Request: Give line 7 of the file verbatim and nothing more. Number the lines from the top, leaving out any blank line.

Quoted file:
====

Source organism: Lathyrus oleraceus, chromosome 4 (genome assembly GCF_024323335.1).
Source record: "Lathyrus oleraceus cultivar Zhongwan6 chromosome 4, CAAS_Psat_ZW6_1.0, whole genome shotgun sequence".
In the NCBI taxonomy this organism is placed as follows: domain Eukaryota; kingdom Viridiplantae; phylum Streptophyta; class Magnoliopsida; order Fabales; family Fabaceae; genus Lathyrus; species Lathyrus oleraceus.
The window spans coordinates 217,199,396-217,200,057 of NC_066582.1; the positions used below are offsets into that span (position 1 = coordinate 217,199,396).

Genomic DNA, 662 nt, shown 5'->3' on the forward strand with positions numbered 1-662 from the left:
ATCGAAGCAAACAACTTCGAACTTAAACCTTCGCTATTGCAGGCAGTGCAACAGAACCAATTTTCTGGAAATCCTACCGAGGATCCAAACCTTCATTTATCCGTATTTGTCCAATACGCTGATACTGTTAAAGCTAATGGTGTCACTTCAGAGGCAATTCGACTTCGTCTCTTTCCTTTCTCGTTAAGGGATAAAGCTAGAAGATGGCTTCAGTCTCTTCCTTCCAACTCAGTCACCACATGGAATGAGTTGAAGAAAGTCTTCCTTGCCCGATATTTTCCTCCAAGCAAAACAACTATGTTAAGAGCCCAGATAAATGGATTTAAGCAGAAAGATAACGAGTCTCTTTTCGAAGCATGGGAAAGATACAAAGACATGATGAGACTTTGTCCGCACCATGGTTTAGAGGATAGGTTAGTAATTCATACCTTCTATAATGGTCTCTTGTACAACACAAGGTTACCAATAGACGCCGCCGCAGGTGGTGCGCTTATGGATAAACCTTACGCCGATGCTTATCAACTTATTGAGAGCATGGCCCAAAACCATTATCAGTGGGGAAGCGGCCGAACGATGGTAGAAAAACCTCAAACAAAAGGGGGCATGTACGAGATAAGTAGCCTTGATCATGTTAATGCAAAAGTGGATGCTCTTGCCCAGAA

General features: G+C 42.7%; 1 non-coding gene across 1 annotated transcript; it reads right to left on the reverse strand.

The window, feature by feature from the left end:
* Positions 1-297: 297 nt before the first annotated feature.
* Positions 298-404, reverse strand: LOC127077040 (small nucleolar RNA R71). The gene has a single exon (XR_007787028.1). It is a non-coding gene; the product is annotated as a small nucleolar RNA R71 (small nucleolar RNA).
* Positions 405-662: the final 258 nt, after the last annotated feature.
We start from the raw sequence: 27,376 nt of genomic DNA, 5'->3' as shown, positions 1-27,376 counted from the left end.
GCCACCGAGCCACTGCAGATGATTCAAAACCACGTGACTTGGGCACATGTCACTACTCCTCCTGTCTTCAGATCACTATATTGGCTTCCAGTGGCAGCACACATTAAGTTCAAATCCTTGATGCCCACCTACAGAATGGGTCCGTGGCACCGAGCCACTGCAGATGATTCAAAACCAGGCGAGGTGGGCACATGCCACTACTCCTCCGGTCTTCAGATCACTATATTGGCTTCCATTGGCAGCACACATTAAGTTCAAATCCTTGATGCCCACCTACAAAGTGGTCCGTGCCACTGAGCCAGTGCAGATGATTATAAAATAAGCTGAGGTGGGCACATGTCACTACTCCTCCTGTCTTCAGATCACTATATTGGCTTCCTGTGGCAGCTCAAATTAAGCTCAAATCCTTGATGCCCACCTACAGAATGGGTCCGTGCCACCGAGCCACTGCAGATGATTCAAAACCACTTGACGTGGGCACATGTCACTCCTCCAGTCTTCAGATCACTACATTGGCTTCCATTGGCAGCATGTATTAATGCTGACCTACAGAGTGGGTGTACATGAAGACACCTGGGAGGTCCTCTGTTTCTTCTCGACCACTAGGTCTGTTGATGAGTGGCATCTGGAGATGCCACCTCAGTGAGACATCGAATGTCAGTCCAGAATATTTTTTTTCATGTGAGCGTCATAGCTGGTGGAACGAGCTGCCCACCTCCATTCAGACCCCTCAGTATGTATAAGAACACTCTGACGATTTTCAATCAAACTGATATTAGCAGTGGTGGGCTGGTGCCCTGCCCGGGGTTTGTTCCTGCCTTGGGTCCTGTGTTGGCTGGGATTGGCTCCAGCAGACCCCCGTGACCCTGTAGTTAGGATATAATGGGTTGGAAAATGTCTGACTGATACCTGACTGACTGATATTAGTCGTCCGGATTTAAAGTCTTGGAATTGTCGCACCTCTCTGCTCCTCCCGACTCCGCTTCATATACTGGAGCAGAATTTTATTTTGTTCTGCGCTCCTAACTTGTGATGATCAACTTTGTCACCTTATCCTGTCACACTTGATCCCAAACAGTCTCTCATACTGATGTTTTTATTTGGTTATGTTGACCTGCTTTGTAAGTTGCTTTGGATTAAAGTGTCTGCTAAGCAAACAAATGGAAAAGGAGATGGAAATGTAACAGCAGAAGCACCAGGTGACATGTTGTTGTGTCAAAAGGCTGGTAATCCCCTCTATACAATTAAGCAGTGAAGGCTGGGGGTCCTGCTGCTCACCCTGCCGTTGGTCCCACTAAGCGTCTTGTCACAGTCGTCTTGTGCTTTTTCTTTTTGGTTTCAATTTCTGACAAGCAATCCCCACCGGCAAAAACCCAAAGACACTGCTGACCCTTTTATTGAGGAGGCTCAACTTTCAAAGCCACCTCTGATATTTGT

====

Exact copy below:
General features: G+C 42.7%; 1 non-coding gene across 1 annotated transcript; it reads right to left on the reverse strand.